Since some genealogies have gaps, thinks Grudem, then the genealogies of Genesis also should most probably have them. This thinking of his is erroneous. And he is in error because he fails to take into account the difference between the genealogies of Genesis 5 and 11 and those listed as his three examples.
The genealogies of Genesis 5 and 11 are constructed in a very special way: in addition to the names they provide other important details. And those additional details rule out any possibility of them having gaps. On the other hand, those additional details allow us to calculate how many years elapsed from the creation of the world to the birth of Abraham. And this is precisely what interests us the most.
Let us have a look at the genealogies of 5 and 11 which are foreign to so many people. (Had they read them for themselves more often, they would have realized that there are no gaps in them. Yet, that being the case, they are overwhelmed by Grudem’s authority: since Grudem says there are some gaps, it means the gaps are there.)
“When Adam had lived one hundred and thirty years, he became the father of a son in his own likeness, according to his image, and named him Seth. Then the days of Adam after he became the father of Seth were eight hundred years, and he had other sons and daughters. So all the days that Adam lived were nine hundred and thirty years, and he died. Seth lived one hundred and five years, and became the father of Enosh. Then Seth lived eight hundred and seven years after he became the father of Enosh, and he had other sons and daughters. So all the days of Seth were nine hundred and twelve years, and he died. … Noah was five hundred years old, and Noah became the father of Shem, Ham, and Japheth.” (Ge.5:3-32, NASB)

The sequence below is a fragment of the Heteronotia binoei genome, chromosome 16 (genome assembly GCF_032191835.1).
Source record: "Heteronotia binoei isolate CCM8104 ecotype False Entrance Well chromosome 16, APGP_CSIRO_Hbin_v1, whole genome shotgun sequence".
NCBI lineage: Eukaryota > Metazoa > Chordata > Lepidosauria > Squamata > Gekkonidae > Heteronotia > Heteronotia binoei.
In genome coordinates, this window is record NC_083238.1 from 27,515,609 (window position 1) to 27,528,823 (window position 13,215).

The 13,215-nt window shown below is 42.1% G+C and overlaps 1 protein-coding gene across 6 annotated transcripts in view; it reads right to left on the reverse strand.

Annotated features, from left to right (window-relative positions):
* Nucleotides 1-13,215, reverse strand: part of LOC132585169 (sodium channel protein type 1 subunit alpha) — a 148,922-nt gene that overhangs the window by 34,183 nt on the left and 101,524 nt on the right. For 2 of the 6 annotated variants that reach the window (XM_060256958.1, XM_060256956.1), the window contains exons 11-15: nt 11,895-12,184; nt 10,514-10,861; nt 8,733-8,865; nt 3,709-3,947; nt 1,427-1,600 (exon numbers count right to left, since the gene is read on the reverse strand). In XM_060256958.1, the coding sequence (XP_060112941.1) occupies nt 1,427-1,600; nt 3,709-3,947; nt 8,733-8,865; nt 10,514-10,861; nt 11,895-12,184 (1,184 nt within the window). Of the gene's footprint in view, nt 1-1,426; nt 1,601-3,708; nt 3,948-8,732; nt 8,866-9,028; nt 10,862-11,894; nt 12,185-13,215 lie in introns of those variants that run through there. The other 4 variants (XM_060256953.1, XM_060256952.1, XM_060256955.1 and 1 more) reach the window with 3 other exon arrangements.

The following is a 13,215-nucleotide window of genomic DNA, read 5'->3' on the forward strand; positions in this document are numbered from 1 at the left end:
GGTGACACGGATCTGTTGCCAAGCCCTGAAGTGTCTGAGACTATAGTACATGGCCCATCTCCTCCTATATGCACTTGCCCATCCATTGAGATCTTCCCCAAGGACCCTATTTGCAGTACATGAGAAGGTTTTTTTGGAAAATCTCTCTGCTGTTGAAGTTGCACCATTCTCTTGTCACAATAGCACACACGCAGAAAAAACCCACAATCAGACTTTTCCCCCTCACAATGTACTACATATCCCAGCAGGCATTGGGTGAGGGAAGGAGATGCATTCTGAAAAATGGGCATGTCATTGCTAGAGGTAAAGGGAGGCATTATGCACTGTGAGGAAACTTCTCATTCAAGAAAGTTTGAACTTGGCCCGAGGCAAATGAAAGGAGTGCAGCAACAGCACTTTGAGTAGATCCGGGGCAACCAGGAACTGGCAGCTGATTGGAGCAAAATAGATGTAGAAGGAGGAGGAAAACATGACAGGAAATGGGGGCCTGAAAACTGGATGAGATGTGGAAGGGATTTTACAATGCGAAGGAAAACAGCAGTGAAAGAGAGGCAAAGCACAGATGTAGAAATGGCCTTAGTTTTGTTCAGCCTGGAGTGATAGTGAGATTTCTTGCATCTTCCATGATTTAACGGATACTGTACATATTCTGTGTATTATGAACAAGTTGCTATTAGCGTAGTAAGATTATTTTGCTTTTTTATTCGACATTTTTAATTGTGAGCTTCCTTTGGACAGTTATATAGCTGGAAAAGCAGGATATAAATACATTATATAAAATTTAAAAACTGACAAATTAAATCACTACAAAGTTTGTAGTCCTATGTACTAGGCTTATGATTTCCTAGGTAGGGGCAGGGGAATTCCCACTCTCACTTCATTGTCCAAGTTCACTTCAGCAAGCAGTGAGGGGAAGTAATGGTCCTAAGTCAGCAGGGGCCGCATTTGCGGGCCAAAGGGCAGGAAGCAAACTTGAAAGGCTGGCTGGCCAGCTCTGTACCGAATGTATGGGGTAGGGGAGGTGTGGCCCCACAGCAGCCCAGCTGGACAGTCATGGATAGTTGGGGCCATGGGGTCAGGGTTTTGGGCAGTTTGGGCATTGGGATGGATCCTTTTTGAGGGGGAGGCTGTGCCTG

Note, if you would, that for each person the following details are given besides the names: a) the age at which he became the father of this specific son; b) how many years he lived after the birth of this specific son; and c) how old he was at death. (The only two exceptions to this pattern would be Enoch and Noah with his sons. In the former case, the age at which Enoch was taken is given. In the latter, the text tells us the year at which Noah was born, and that he already had Shem, Ham and Japheth at the age of 500.)
The “a)”s, “b)”s, and “c)”s is the aforementioned additional information with eliminates any chance of gaps existing in this genealogy.
For example, we do know that Seth was not simply a “descendant”, but precisely a “son” of Adam. This is stated twice. Firstly, when we are told Seth was born unto Adam when Adam was at a certain age. Secondly, when we are told how many years Adam lived to his death after the birth of Seth.
The genealogy is built after the same pattern from Adam to Lamech. Therefore, we also know that Enosh was not some vague “descendant”, but exactly a “son” of Seth. Kenan was specifically “son”, not only generally a “descendant” of Enosh. And so forth through to Noah and his three sons.
This genealogy demonstrates an unbroken succession of generations, relations of the type “father-son”, not simply “ancestor-descendant”.